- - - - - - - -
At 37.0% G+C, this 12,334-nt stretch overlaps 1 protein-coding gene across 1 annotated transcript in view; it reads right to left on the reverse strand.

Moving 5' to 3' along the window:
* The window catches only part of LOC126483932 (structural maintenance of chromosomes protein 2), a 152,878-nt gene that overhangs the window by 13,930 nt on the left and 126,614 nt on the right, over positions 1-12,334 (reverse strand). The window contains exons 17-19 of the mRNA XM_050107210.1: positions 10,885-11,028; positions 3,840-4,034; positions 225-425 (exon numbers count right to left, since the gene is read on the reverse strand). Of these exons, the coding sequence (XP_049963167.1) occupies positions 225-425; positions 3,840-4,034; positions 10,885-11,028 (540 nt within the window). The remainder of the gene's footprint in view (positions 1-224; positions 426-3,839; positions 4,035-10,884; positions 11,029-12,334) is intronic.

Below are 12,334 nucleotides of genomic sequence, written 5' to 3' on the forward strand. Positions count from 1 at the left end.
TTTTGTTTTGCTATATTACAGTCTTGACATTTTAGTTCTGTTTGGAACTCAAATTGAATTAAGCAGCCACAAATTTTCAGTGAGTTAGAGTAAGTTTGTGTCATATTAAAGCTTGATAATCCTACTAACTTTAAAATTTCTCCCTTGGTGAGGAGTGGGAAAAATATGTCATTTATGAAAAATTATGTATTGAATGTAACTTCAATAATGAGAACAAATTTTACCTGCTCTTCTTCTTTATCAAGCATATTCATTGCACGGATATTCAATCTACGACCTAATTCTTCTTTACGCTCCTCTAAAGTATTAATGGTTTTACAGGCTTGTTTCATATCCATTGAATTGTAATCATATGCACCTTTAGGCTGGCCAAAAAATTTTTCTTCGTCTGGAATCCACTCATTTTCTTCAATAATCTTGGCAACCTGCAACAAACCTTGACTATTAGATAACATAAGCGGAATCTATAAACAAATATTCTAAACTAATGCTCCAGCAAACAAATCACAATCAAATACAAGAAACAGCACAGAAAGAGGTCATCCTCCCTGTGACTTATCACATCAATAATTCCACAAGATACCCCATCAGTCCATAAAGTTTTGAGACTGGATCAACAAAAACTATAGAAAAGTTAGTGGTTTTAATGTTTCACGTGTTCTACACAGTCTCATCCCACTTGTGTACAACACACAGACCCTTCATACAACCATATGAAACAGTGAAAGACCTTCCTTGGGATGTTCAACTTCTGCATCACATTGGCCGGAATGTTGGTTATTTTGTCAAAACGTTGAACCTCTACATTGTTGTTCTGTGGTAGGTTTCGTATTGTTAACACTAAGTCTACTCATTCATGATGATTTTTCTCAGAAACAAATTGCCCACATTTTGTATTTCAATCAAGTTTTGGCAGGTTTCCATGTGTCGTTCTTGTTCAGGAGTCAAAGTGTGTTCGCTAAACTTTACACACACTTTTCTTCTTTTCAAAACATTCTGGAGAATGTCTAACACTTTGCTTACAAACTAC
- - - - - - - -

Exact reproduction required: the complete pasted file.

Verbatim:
At 37.0% G+C, this 12,334-nt stretch overlaps 1 protein-coding gene across 1 annotated transcript in view; it reads right to left on the reverse strand.

Moving 5' to 3' along the window:
* The window catches only part of LOC126483932 (structural maintenance of chromosomes protein 2), a 152,878-nt gene that overhangs the window by 13,930 nt on the left and 126,614 nt on the right, over positions 1-12,334 (reverse strand). The window contains exons 17-19 of the mRNA XM_050107210.1: positions 10,885-11,028; positions 3,840-4,034; positions 225-425 (exon numbers count right to left, since the gene is read on the reverse strand). Of these exons, the coding sequence (XP_049963167.1) occupies positions 225-425; positions 3,840-4,034; positions 10,885-11,028 (540 nt within the window). The remainder of the gene's footprint in view (positions 1-224; positions 426-3,839; positions 4,035-10,884; positions 11,029-12,334) is intronic.

Below are 12,334 nucleotides of genomic sequence, written 5' to 3' on the forward strand. Positions count from 1 at the left end.
TTTTGTTTTGCTATATTACAGTCTTGACATTTTAGTTCTGTTTGGAACTCAAATTGAATTAAGCAGCCACAAATTTTCAGTGAGTTAGAGTAAGTTTGTGTCATATTAAAGCTTGATAATCCTACTAACTTTAAAATTTCTCCCTTGGTGAGGAGTGGGAAAAATATGTCATTTATGAAAAATTATGTATTGAATGTAACTTCAATAATGAGAACAAATTTTACCTGCTCTTCTTCTTTATCAAGCATATTCATTGCACGGATATTCAATCTACGACCTAATTCTTCTTTACGCTCCTCTAAAGTATTAATGGTTTTACAGGCTTGTTTCATATCCATTGAATTGTAATCATATGCACCTTTAGGCTGGCCAAAAAATTTTTCTTCGTCTGGAATCCACTCATTTTCTTCAATAATCTTGGCAACCTGCAACAAACCTTGACTATTAGATAACATAAGCGGAATCTATAAACAAATATTCTAAACTAATGCTCCAGCAAACAAATCACAATCAAATACAAGAAACAGCACAGAAAGAGGTCATCCTCCCTGTGACTTATCACATCAATAATTCCACAAGATACCCCATCAGTCCATAAAGTTTTGAGACTGGATCAACAAAAACTATAGAAAAGTTAGTGGTTTTAATGTTTCACGTGTTCTACACAGTCTCATCCCACTTGTGTACAACACACAGACCCTTCATACAACCATATGAAACAGTGAAAGACCTTCCTTGGGATGTTCAACTTCTGCATCACATTGGCCGGAATGTTGGTTATTTTGTCAAAACGTTGAACCTCTACATTGTTGTTCTGTGGTAGGTTTCGTATTGTTAACACTAAGTCTACTCATTCATGATGATTTTTCTCAGAAACAAATTGCCCACATTTTGTATTTCAATCAAGTTTTGGCAGGTTTCCATGTGTCGTTCTTGTTCAGGAGTCAAAGTGTGTTCGCTAAACTTTACACACACTTTTCTTCTTTTCAAAACATTCTGGAGAATGTCTAACACTTTGCTTACAAACTAC